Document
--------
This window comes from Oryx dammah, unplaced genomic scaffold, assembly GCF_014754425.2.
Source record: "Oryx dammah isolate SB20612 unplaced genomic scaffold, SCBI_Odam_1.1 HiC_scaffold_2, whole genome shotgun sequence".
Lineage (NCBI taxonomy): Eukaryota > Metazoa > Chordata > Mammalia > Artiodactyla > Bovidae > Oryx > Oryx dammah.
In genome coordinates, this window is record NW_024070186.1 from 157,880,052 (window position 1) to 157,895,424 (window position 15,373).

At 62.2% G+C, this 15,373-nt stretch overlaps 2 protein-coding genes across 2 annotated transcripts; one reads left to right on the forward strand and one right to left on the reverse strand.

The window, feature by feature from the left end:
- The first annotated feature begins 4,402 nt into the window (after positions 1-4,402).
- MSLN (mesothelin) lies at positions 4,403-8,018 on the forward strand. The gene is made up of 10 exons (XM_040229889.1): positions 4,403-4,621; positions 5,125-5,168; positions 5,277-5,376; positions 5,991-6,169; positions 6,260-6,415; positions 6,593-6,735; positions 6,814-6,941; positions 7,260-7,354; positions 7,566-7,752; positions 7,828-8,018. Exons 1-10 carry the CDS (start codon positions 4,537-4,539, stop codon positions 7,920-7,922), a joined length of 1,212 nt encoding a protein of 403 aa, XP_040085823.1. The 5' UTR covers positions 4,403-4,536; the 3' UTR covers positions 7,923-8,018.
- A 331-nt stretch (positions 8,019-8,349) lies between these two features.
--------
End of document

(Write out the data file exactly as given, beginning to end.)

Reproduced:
This window comes from Oryx dammah, unplaced genomic scaffold, assembly GCF_014754425.2.
Source record: "Oryx dammah isolate SB20612 unplaced genomic scaffold, SCBI_Odam_1.1 HiC_scaffold_2, whole genome shotgun sequence".
Lineage (NCBI taxonomy): Eukaryota > Metazoa > Chordata > Mammalia > Artiodactyla > Bovidae > Oryx > Oryx dammah.
In genome coordinates, this window is record NW_024070186.1 from 157,880,052 (window position 1) to 157,895,424 (window position 15,373).

At 62.2% G+C, this 15,373-nt stretch overlaps 2 protein-coding genes across 2 annotated transcripts; one reads left to right on the forward strand and one right to left on the reverse strand.

The window, feature by feature from the left end:
- The first annotated feature begins 4,402 nt into the window (after positions 1-4,402).
- MSLN (mesothelin) lies at positions 4,403-8,018 on the forward strand. The gene is made up of 10 exons (XM_040229889.1): positions 4,403-4,621; positions 5,125-5,168; positions 5,277-5,376; positions 5,991-6,169; positions 6,260-6,415; positions 6,593-6,735; positions 6,814-6,941; positions 7,260-7,354; positions 7,566-7,752; positions 7,828-8,018. Exons 1-10 carry the CDS (start codon positions 4,537-4,539, stop codon positions 7,920-7,922), a joined length of 1,212 nt encoding a protein of 403 aa, XP_040085823.1. The 5' UTR covers positions 4,403-4,536; the 3' UTR covers positions 7,923-8,018.
- A 331-nt stretch (positions 8,019-8,349) lies between these two features.